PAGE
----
'79 123 emission control?

One thing I've been curious about and I keep forgetting to ask...
My car, a '79 300TD, smokes like crazy from the exhaust pipe. I pull up to a light, and a cloud envelopes the car to pull up beside me. The
inside of the car gets the smell of burnt fuel too, I'm not sure if I'd say "exhaust" or not, though. It's less noxious on veggie oil, but the same phenomenon occurs regardless of choice of fuel (although when I did Marvel in a tank the problem disappeared for about 50 miles!).
My partner's car, an '85 300D, doesn't noticeably smoke at all and doesn't stink inside the passenger compartment or anything. She doesn't like riding in my car because of the difference.
So, I know nothing of emissions controls except that I know the vacuum diagrams seemed to change every year and it was emissions "stuff" that was notably different. Ultimately, my question is about whether or not I have EGR equipment on my car, could it be fouled or otherwise in need of replacement, how do I find it, and how do I test it? I'm hoping that something like this would be an "easy" fix for me.
FWIW, I've had the car at an exhaust shop and they replaced "cat-back" but said there were no leaks in the system once the rust in the "back" was taken care of, and in my looking I don't see any "smoke" in the engine compartment but it definitely smells like something that it shouldn't smell like (and this smell should not be going into the passenger compartment!).
thanks, -tom!
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What colour is the smoke? http://www.freeautoadvice.com/diesel/smoke.html
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Smoke is unburned fuel. So there are several possibilities (in order of cost): Insufficient air due to a dirty air filter element or other obstruction in the air intake, worn fuel injection nozzles that don't sufficiently atomize the fuel ($50/ nozzle for Bosch re manufactured on an exchange basis) or insufficient compression due to worn piston rings. If it smokes at idle the problem is most likely the latter choices. A compression test will establish which is the cause.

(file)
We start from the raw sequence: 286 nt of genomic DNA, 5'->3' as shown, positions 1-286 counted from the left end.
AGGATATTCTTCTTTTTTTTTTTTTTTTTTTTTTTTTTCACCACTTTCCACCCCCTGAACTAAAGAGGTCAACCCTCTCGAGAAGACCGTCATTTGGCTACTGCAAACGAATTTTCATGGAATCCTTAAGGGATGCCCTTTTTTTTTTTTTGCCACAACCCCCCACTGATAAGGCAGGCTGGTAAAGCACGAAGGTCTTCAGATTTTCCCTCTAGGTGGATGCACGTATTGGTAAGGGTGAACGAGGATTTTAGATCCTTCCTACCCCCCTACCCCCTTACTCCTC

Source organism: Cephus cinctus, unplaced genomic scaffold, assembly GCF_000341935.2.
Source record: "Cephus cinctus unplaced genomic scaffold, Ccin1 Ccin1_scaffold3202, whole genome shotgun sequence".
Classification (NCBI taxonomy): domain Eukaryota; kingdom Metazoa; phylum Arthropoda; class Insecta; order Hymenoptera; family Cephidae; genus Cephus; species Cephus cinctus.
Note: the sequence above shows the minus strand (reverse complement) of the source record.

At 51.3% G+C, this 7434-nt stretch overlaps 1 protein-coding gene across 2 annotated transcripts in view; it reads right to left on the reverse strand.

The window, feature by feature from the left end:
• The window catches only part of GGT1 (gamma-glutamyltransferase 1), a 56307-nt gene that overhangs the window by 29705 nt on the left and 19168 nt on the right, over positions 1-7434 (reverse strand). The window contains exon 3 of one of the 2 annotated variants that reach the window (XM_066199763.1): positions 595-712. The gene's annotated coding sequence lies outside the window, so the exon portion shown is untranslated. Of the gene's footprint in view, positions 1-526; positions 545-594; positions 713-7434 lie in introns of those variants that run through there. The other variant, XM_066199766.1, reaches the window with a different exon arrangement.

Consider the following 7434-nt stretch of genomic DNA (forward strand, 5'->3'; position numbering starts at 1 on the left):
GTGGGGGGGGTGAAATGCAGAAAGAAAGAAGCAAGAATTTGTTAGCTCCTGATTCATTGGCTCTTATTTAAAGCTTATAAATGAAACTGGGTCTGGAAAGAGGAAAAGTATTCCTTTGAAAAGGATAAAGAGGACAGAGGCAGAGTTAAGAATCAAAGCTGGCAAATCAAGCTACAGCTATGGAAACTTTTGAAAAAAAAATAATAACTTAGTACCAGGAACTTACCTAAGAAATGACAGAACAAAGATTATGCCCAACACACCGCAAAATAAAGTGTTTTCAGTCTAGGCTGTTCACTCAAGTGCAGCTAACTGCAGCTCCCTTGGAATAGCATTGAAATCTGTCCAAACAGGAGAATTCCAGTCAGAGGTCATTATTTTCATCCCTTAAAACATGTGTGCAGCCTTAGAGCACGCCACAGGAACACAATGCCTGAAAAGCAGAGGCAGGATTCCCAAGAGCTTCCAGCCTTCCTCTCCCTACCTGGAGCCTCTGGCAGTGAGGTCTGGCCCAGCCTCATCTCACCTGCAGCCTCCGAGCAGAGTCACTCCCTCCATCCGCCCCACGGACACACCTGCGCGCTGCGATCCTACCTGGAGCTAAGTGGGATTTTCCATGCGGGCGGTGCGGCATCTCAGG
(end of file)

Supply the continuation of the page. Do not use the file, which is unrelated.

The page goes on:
Diesel emissions controls were pretty basic in 1979 and included EGR on California models to reduce NOx. My 1980 (California) has this EGR; I couldn't detect any performance difference with it or without it in a brief test. IMHO the only way EGR would affect your motor, if so equipped, is if the EGR were permanently stuck fully open for I don't believe EGR normally operates at engine idle.
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-->> T.G. Lambach <<-- wrote:

That's one reason why I thought an EGR failure might "fix" it.
The smoke is white; by the link that 'me' provided that suggests that maybe the head is cooling too fast or something, but it doesn't appear to be something I can deal with myself.
Thanks for the info; at what frequency do injector nozzles need to be replaced under typical usage? At the very least I can get a compression test, I think that'll set me back about $100 but it'll be good to know.
Thanks for the info.

The CD manual hasn't aided me in locating these parts and I assumed that there'd be something fairly obvious hung onto the manifold. What should I look for to find this device/system, and is there any diagnosis of it I can do via inspection? I'm not sure that my car was originally intended for California, but I don't think I'd be going too far out on a limb to assume that it is a "native"; I bought it in LA with only 150k miles on it so it didn't see a lot of action.
Thanks again, -tom!
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The car's emissions labels will tell you a lot.
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I changed my car's injection nozzles to eliminate knocking and an idle misfire. The car had done about 90K miles. Smoother afterward. The nozzles can be changed like spark plugs except there's a bit of plumbing involved - the high pressure lines and bleed off hoses (which you may as well replace at the same time).
The EGR valve is attached to the exhaust manifold at the front of the motor and has a metal pipe to the nearby intake manifold.
I suggest a compression test before spending much $$ on this motor.
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Does the engine use more than normal oil? In my experience, white smoke it Oil bypass thru worn oil rings on your piston(s), and dark smoke is excess fuel. I recommend you do a compression check. Maybe you culd rent/borrow a guage at an auto parts store. Hope this helps.
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dntaskwy wrote:

Burns no oil (like, it's not even down a quart at an oil change) and there's neither coolant in the oil nor oil in the coolant.
I realized that by "smoke like crazy" I may have hyperbolized; you can certainly see the exhaust but by no means is it a smokescreen or opaque. It's mostly that at no point does this stop happening. I would call it white but it's not "dense". More of a haze than anything.
By TG's suggestion I'll get the compression test and then figure out where to go from there.
Thanks gang, -tom!
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